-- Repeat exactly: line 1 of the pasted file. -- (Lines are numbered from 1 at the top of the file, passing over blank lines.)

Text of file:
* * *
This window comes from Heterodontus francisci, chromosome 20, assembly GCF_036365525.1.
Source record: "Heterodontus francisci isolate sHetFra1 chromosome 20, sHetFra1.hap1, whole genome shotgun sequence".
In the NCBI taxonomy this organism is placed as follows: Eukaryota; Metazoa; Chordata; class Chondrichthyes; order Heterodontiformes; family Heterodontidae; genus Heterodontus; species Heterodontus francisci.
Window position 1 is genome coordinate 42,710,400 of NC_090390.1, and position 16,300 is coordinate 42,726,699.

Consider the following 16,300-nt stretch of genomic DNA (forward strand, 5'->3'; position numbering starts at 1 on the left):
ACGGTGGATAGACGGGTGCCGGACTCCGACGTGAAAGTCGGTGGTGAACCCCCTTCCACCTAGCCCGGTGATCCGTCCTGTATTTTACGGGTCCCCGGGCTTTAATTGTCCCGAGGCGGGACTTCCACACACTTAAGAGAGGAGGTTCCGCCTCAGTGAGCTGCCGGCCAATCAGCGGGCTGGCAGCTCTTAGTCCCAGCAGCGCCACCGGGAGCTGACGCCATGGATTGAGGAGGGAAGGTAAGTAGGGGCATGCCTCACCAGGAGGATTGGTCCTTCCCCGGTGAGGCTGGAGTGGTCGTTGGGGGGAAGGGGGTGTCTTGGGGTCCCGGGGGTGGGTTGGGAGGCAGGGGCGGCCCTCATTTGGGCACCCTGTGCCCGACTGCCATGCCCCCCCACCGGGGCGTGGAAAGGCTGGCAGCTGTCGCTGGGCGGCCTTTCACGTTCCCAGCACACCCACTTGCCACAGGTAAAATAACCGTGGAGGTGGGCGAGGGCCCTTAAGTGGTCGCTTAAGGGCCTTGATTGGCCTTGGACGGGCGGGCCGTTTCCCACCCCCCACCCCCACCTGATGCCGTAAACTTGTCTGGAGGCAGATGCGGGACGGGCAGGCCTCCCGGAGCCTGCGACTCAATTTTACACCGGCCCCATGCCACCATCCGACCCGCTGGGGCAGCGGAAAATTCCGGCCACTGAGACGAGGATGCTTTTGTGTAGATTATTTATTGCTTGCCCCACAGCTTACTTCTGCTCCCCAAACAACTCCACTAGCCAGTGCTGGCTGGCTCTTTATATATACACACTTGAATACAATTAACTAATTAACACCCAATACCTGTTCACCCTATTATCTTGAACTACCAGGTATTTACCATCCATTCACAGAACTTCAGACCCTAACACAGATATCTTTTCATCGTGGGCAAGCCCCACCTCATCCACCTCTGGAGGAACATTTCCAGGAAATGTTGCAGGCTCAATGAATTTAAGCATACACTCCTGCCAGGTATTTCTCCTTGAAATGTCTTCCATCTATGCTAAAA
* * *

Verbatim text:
This window comes from Heterodontus francisci, chromosome 20, assembly GCF_036365525.1.